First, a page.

Bench Memos

Springtime for Justice Kennedy

On a day when Charles Lane of the Washington Post reports that Justice Anthony Kennedy has recently complained that editorial writers should “read the [Court’s] opinions before they write their editorials,” Adam Cohen of the New York Times editorial staff sends Justice Kennedy a lovely springtime mash note.

According to Cohen, there are no “liberals” on the Supreme Court; instead Stevens, Souter, Ginsburg, and Breyer are identified as the “four moderate justices.” Recalling the circumstances of Kennedy’s appointment to the Court, Cohen writes of the “far-right credentials” of Robert Bork, as contrasted with Kennedy’s “solid conservative” record. Kennedy is said to have “generally allied himself with the conservative bloc,” but Cohen provides no statistical breakdown to bear this out, instead providing roughly equal numbers of examples of his “conservative” votes on the one hand and votes where he has “broken with conservative dogma” on the other hand (still no liberals on this Court!). It’s hard to see a “general” trend from such scanty evidence.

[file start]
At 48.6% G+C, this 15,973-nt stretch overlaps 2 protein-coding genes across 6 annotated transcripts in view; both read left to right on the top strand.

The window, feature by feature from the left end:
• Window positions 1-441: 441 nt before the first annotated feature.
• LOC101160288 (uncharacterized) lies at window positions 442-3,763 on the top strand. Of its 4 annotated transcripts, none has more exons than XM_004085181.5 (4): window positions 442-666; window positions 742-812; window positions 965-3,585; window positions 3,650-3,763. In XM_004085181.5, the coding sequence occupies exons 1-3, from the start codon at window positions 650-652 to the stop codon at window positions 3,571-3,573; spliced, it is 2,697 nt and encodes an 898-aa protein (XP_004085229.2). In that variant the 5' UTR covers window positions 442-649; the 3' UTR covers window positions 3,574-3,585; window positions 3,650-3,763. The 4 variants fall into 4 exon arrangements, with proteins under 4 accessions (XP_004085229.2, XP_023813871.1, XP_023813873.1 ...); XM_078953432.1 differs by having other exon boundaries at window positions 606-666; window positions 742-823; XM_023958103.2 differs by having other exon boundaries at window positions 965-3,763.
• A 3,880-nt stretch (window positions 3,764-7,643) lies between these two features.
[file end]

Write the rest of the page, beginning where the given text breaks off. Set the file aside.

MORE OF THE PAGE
Keep on breakin’ with that dogma, Tony (always a bad thing, dogma, don’t you know—too much like, say, the original understanding of the Constitution)! Cohen has high hopes for Justice Kennedy: “there are signs that his views are evolving,” and he “cares what other people think,” like for instance editorial writers at the New York Times.

And brace yourself: it may be that Justice Kennedy “will be changed by his vastly expanded influence,” as he comes out from under the shadow of the swingingest justice of them all, Sandra Day O’Connor. Wouldn’t it be great if, just as the Rehnquist Court was really the O’Connor Court, the Roberts Court came to be really the Kennedy Court?

It’s spring, and a young editorial writer’s fancy turns to thoughts of a pipeline to dictatorial power. But if you turn increasingly to the left, Justice Kennedy, rest easy, for Adam Cohen promises never to call you a liberal.

Matthew J. Franck is the Director of the William E. and Carol G. Simon Center on Religion and the Constitution at the Witherspoon Institute in Princeton, New Jersey.

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